Business colleges may take a semester or two to cover this topic. There are in-depth charts and analyses to sharpen one’s skills. However, for those of us that no longer have the time to devote to a semester or more of study, it might be good to establish a few ground rules and precepts to follow. Obviously, we need to confine this discussion to the fundamentals. However, here we are focusing on the management of small businesses and not that of large corporations.
First, we need to define it:
“Organization and coordination of the activities of business in order to achieve defined goals.”
The activity of management may incorporate the controlling, monitoring, planning and organizing of the steps necessary to achieve the stated goals. Various techniques and management styles may be used, but the objective is still to accomplish predetermined goals. Having defined goals is almost a prerequisite to having competent management and a successful company. Often, small companies have no set goals. They struggle in day-to-day operations and without goals delineated, there are no means of measuring success. They are willing to work a whole year and settle for what is left over for profits. Predictably, this lack of planning will often result in no profits and should be no surprise to management. Unfortunately, it does usually come as a big surprise because no one is, by definition, managing.
LEADERSHIP VS. MANAGEMENT –
In the small businesses that we are most familiar with, the difference between the two may be blurred. In larger companies leadership is thought to encompass the big picture; budgets, goals for the next three to five years, diversification, capital spending. It incorporates the vision and the plans necessary to achieve the goals. However, the same individual might be expected to do both in our scenario. Having consulted with management and determined the short and long-range goals, it may now become necessary to lead the employees to achieve them. Establishing a course of action or actions may require guiding and persuading the company personnel to follow specific steps that will result in the achievement of the predetermined goals. Thus, managing employees requires the “leadership” skills to reach the company goals.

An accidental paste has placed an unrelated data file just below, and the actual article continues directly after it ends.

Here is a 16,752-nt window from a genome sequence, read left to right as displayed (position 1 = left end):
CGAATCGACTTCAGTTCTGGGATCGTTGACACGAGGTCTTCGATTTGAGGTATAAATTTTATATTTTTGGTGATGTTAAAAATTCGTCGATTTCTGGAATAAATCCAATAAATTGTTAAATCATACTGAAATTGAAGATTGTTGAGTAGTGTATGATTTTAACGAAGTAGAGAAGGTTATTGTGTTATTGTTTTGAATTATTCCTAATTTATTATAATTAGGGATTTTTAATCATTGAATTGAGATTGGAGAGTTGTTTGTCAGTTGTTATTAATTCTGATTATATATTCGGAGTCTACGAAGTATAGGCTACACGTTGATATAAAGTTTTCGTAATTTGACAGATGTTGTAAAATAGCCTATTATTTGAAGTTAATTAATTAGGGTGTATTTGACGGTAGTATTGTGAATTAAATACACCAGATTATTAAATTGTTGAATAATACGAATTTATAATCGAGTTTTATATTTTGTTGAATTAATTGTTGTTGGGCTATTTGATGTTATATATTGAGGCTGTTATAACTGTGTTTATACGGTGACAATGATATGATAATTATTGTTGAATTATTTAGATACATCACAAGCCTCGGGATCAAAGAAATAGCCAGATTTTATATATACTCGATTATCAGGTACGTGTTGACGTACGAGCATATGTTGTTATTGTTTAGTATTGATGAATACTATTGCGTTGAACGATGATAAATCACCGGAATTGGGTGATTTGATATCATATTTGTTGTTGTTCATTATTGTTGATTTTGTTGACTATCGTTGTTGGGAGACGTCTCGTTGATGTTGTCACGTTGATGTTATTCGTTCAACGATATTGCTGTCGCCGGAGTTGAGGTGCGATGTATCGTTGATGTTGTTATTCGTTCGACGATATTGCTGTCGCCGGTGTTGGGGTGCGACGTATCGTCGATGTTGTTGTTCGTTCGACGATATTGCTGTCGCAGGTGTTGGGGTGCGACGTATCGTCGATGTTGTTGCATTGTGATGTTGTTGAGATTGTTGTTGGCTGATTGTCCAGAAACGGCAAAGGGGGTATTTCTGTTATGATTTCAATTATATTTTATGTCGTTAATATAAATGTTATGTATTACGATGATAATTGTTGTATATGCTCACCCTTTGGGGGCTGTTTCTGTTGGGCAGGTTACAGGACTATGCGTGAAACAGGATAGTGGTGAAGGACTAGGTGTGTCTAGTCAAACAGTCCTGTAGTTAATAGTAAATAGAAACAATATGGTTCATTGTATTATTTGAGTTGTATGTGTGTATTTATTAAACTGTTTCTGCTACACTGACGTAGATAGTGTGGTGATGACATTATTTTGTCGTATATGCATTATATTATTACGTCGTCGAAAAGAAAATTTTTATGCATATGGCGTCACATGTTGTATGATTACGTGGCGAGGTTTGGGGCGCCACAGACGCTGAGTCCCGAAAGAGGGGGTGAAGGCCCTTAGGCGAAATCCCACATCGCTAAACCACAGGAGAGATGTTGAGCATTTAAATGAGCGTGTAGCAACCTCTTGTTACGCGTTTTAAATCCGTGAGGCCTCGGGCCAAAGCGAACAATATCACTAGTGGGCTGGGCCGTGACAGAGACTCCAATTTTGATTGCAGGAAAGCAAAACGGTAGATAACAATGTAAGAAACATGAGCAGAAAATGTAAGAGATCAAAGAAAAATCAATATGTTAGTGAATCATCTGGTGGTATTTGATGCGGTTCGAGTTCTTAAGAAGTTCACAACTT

Without a doubt, the objective is to reach the ultimate goals (revenue and profit) set for the company. However, there may be various intermediate milestones that need to be tackled first to accomplish the final objective. To achieve these, the “managers” of the company must lead the employees into making the correct decisions and actions that will give us the desired results. So, the question is really how is “management” accomplished? Techniques may differ, and some may be more effective than others, but a few overall principles should apply:
- Be Consistent- Treat everyone equally.
- Be Persuasive- Demonstrate the reason and thought behind a particular task.
- Short-term Goals- Focus on the intermediate steps that when accomplished should lead to the overall attainment of the bigger goals.
- Job Description-Well defined with tasks, responsibilities, and objectives.
- Define acceptable results.
- Find methods to improve employee’s work- Use of Key Performance Indicators to measure the effectiveness of employee work.
- Universal involvement- Key Performance Measurements for all.
- Staff Meetings-Coordination between all departments and employees- Use regular staff meetings to highlight progress and report KPI’S.
- Teach and Inform-Teach individually and inform all as to progress and best practices.
- Avoid Criticism- Mistakes will happen but correct in private
- Prescribe remedies to mistakes and inform all.
- Minimize risks.
- Uniform teaching is done by the best at their job.
- Promotion- Use as a reward for high achievers.
We have previously defined “Leadership” as setting the long-term goals for the company. Once we set goals, we find that management techniques require measurement and the use of “Leadership” to bring all employees to achieve them. Set the goals, and lead!